Tuesday, August 31, 2010
Sunday, August 29, 2010
It turned out that Jon has a real interest in sports chiropractic. He is the WA state coordinator for Sports Chiropractic Australia and the team chiropractor for the Subiaco Football Club (WAFL). He was also in the top 12 for Men's Health Man of the Year, so obviously takes health and fitness seriously for himself, as well.
And speaking of those ultra adventures....
This past weekend was the Caffeinated Espresso 24hr unsupported adventure race. This was my third AR (1999 and 2006 in Canada). I was fortunate to be asked to join three very fit and nav-savvy guys for this. So the camera stayed in the car (figuring I'd never get in front of all of them to get a good shot, anyway). I'll have to wait until some pics become available online that I can get my hands on.
Maps were handed out after a 9 AM briefing and we had a noon start. From 9 AM until noon, you have to plan all your navigation for the event and get all your gear into 3 crates, labelled A, B, and C. The race organisers take those crates to the transition areas (TA's). If you mess up getting shoes or fuel into a crate, tough luck. So while Mark and Wil planned the route, Simon and I planned what gear needed to be in what crate and started sorting things. Simon and Wil have tons of AR experience and Mark has a strong rogaining/nav background. They taught me a lot over the weekend.
The race was something like this (I don't have the "passport"/road book):
33k single track mtb (bitumen hill climb out of town first and one ~1k hike-a-bike)
~19k rogaine on foot
15k mtb (single track with a nasty long uphill grind and wide gravel up-and-down fire roads)
~25k? paddle on the Wellington Lake Dam as a rogaine, with bonus checkpoints (CPs)
9k mtb (single track and wide gravel)
orienteering event for ~1 hr (cancelled due to night fog and cold - race organisers were afraid there'd be hypothermia with racers falling as they tried to cross rivers in the fog).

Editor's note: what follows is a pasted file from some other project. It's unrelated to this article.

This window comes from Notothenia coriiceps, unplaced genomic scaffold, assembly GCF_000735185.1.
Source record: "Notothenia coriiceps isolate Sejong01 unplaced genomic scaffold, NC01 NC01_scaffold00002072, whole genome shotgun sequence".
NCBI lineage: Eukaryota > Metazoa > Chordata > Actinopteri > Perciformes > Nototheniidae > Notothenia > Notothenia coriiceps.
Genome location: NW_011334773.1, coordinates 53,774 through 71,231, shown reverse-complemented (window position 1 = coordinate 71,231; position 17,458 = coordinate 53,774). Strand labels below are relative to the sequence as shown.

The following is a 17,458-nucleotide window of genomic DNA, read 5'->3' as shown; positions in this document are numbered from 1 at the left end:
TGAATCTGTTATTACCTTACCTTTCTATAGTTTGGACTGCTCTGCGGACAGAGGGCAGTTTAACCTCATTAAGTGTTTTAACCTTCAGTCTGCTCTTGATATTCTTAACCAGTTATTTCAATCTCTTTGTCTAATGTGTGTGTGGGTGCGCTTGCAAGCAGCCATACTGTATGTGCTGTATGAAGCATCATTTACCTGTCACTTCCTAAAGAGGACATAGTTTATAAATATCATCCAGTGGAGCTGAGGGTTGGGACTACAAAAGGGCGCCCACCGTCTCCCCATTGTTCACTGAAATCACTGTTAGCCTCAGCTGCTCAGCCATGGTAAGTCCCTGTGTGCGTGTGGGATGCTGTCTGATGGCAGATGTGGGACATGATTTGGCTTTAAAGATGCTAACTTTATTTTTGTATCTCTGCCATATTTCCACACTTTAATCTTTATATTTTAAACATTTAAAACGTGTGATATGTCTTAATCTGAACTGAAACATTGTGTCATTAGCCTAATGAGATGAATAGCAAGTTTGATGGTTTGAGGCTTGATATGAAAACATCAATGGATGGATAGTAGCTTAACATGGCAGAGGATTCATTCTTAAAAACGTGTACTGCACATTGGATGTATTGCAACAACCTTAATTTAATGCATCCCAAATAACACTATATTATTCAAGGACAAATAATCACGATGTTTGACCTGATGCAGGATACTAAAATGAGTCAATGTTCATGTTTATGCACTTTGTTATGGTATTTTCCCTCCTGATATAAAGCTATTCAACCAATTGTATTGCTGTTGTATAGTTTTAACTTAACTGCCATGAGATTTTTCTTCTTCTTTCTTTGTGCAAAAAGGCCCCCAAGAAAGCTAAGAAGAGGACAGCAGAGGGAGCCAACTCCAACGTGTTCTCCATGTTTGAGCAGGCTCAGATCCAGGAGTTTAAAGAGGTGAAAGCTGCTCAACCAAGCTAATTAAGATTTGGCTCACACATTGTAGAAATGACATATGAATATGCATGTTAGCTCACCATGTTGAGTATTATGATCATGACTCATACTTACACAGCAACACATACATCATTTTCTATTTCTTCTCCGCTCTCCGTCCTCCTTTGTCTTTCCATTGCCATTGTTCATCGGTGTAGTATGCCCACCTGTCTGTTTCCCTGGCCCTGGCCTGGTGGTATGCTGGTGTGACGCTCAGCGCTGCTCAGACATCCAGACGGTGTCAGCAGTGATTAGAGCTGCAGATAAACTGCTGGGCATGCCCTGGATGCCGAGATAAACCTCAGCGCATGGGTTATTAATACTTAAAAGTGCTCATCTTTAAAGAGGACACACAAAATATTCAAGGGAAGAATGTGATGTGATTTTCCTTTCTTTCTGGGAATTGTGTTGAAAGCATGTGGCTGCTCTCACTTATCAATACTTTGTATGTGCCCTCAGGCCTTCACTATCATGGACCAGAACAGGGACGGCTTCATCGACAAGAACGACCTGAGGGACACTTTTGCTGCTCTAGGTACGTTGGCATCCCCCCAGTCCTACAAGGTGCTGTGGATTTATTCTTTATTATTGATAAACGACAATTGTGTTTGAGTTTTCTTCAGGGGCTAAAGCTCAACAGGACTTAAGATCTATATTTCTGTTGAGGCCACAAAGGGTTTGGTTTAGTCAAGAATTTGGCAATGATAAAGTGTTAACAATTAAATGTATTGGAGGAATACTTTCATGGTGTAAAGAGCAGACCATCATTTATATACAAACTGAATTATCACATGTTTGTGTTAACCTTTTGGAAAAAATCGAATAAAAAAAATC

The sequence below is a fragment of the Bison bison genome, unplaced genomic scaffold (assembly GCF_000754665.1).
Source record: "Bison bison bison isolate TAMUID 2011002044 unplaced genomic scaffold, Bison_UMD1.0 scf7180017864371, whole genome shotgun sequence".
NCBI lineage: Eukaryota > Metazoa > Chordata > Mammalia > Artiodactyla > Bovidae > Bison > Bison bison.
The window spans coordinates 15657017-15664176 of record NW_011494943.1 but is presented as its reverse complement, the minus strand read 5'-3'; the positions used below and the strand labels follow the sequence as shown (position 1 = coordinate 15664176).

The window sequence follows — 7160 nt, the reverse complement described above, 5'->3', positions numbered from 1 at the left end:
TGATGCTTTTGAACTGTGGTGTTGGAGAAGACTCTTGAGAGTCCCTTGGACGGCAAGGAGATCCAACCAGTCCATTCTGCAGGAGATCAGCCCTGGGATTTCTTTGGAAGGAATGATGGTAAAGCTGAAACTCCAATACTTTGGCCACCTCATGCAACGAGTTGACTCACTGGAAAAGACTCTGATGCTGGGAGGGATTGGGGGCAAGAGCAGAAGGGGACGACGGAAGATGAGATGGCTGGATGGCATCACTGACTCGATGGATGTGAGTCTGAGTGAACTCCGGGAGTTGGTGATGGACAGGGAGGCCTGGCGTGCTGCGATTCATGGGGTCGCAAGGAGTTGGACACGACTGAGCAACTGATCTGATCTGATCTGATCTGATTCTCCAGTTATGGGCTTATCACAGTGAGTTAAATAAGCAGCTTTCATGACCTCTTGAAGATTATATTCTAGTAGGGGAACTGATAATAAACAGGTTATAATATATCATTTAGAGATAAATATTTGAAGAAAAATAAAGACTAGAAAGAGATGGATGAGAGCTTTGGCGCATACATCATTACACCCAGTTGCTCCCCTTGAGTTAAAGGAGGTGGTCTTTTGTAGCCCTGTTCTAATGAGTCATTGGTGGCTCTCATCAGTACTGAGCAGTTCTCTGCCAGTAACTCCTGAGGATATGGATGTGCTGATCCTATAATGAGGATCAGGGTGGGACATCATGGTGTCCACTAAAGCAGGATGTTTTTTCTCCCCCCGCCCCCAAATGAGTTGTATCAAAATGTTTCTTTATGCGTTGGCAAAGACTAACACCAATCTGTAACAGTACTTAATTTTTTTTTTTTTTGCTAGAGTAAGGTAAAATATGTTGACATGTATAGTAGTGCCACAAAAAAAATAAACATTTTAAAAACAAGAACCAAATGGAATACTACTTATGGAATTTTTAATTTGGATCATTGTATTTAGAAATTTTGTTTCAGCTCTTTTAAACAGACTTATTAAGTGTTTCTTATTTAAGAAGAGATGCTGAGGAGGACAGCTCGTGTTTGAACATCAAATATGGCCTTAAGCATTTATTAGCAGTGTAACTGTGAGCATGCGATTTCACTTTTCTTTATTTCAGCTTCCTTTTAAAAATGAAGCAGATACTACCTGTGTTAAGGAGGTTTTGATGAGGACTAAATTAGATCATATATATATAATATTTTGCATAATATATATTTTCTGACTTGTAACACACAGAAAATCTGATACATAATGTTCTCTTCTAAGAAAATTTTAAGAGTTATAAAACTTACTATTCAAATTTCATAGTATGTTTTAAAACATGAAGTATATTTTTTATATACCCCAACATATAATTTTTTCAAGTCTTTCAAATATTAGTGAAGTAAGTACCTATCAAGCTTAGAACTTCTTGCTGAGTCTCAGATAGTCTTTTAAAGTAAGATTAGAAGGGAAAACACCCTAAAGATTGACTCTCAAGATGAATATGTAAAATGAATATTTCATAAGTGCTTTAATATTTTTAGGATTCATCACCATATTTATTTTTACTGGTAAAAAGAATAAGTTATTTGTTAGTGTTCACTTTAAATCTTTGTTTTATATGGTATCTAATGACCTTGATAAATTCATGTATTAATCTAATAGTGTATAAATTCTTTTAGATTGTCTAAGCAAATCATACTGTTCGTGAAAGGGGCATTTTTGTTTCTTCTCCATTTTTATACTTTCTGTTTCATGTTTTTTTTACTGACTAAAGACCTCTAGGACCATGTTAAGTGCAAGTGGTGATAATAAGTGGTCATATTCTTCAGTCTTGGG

15k mtb (wide gravel onto bitumen to town)
This turned out to be a "mountain biker's race" and single track MTBing was my weakest skill. I have only ridden trails once in the past two years here. Of course, this month, after I signed up for the event, I went out three more times, two being in the dark. That was so useful! Western Australia is just full of pea gravel, which is so unnerving for me.
The paddle was my favourite leg. Full moon, gorgeous night. We were six hours on the lake, getting every mandatory control plus all the bonus ones (giving time bonuses). One was on a dead tree in the middle of the lake! The last 45 minutes or so we were out there, the mist came in. Within about 20 minutes, all sight of anything beyond about 20 mtrs was gone. We had to keep the boats very close together and navigate by bearing, very carefully, as we couldn't see any headlands to aim for. We were lucky to have been one of the faster teams, off the water at 4.30 AM. Others were just heading out when we left the water and had no idea what lay in front of them. One team apparently got separated within 20 mtrs of shore and it took an hour before they got together again (one boat heading back to shore while the other headed for the CP).
We squeezed onto the podium in 3rd place, after a big push to the finish, in just under 20 hrs (unadjusted for time bonuses).
The Hammer Perpetuem served me well again - I used multi-hour bottles so I could drink straight water from my hydration pack. I tried one of their bars, as well, for variety (it stays soft even in the cold, which is nice to know if you've ever tried to eat a hard energy bar). And I had a few cashews and almonds. I pulled up well, body-wise, but am still headed to the massage therapist now for a little post-race care! :)
Sunday, August 22, 2010
This morning I had a look at last week's stats and I just wonder:
running (some flat, mostly hills, sand, and trails) 60k
mountain biking (all at night on trails) 85k
Still, that doesn't look too bad. But then I thought in terms of time. A typical running week might have me actually running for 9 hours. This week:
running ~6 hrs
mtb'ing ~9 hrs
So my training went from 9 hours to 15 hours this past week. And involved a lot more pushing a bike up a hill, where I used to just have to push myself up a hill.
But it sure has been a lot of fun! Even the massive stack "baseball player" style into a big puddle last night. Too bad I didn't get a picture of that. My white Compressports are now dyed Australian red-dirt. I might have to talk to them about bringing in a new colour for adventure racing!
Wednesday, August 18, 2010
Yesterday I signed a contract with Hammer Nutrition. These guys know their stuff. On the advice of a few very strong athlete friends of mine, I tried Hammer for the first time at my 24 hr event. In fact, I fueled solely with the product - how's that for a trial?!? And I found it brilliant. I am really pleased to have such quality backing me in my training and events.